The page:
Germany rejects eurozone bailout challenge

Top court rules rescue packages for other eurozone nations are legal, but parliament must have more say in future deals.

    The judge said that parliament may not approve any deal that leads to a pooling of national debt [Reuters]

    Germany's top court has ruled that aid for Greece and rescue packages for other eurozone countries was legal but said parliament must have greater say in any future bailout deals.

    The Constitutional Court, based in Karlsruhe, western Germany, was responding to a challenge brought by six leading German Eurosceptics.

    The five academics and one politician argued that the bailouts violated property rights and broke the "no bailout" clause in the European Union's treaty.

    In a landmark ruling, eagerly anticipated by jittery financial markets, the court said all "large-scale" future aid packages must be approved by the parliament's budget committee.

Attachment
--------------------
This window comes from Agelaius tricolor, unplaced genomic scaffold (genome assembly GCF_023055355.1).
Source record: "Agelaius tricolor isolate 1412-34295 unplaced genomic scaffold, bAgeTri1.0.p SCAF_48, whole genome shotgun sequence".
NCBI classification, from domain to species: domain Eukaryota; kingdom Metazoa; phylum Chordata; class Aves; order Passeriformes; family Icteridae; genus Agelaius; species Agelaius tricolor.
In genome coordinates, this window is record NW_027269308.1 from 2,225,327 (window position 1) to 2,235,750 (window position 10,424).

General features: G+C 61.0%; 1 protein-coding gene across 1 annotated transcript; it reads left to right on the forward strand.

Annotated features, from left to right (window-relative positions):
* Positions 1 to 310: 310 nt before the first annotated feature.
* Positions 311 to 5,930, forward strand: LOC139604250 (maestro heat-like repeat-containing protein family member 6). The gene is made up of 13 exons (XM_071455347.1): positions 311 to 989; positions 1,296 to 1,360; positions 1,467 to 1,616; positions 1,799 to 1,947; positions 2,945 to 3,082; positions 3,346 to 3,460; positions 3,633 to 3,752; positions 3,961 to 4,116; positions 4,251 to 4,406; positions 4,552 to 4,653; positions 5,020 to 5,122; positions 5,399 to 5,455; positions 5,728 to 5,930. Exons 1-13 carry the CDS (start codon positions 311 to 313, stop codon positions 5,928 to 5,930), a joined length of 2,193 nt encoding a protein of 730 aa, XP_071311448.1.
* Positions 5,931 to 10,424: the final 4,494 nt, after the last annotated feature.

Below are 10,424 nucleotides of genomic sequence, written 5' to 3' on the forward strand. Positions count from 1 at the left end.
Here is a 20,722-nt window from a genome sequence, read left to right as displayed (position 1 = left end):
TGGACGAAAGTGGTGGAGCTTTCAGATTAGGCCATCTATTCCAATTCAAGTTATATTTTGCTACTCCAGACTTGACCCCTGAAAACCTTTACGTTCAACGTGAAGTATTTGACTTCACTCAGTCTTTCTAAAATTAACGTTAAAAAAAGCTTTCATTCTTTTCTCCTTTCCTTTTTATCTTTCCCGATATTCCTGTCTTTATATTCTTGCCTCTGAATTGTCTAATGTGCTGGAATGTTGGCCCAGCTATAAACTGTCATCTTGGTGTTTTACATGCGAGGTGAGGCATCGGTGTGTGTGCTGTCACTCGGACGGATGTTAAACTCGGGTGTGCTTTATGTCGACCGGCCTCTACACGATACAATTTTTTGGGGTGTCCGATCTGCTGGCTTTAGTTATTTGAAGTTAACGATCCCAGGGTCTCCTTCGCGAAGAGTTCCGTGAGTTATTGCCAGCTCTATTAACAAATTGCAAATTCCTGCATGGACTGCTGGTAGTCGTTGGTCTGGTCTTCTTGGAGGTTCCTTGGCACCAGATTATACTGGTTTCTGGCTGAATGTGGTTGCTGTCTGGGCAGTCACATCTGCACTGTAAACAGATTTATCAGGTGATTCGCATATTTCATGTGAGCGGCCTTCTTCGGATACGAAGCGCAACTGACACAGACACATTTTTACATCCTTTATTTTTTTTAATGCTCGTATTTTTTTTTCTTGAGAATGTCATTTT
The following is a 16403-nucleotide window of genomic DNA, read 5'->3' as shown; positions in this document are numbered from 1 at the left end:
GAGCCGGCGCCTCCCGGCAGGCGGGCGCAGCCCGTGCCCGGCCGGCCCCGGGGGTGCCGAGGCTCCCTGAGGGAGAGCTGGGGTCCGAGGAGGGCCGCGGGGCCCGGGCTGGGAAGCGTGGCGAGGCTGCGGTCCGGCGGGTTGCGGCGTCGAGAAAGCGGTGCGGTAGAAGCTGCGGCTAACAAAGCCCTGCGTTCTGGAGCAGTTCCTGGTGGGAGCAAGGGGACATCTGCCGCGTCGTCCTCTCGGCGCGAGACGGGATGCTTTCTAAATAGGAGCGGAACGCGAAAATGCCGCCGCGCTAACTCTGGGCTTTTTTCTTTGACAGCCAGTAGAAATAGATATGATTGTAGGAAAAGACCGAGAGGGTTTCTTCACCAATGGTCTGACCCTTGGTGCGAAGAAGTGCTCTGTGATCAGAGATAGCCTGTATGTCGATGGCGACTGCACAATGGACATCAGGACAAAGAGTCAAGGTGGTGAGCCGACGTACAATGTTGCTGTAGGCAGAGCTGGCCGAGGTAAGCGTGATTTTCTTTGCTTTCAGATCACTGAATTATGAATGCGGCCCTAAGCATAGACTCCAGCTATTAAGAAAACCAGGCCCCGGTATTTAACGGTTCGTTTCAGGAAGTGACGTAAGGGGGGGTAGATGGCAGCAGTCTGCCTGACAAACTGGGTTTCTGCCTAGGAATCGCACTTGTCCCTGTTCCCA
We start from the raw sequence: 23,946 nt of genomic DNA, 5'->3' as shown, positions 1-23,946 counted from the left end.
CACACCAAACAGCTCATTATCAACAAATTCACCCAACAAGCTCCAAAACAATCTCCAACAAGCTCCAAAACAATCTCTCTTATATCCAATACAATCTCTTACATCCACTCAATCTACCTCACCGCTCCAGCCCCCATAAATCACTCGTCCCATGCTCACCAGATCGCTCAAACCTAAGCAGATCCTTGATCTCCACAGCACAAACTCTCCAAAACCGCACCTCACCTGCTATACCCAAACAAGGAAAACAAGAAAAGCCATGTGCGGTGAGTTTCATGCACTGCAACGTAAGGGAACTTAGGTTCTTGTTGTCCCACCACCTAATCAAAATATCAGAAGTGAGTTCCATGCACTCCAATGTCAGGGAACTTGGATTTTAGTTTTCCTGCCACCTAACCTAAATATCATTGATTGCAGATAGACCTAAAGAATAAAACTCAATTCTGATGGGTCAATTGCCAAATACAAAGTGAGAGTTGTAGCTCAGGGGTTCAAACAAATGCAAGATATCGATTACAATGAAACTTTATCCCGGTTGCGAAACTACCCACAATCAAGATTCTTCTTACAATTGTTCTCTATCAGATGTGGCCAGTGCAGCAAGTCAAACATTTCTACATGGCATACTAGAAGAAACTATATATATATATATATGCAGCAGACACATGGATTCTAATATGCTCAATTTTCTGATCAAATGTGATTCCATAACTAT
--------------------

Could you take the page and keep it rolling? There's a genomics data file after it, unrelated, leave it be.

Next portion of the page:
In video

    Al Jazeera's Nick Spicer reports on the constitutional court's ruling

    Reading out Wednesday's judgement, Chief Justice Andreas Vosskuhle said: "The federal government is required to seek the approval of the parliament's budgetary committee before handing over guarantees."

    In addition, the court ruled that parliament must have "sufficient influence" over the conditions attached to future rescue deals, likely limiting Angela Merkel's, the German chancellor, room for manoeuvre if new crises occur.

    The court said that parliament may not approve deals that could lead to an unforeseeable burden on future parliaments.

    The judges also said that parliament may not approve any deal that leads to a pooling of national debt, apparently ruling out the idea of "eurobonds".

    Economists fear that requiring parliamentary assent for future rescue deals may slow down the process of helping debt-wracked eurozone nations, where rapid decisions to stem swift market moves are often required.

    SOURCE: Agencies


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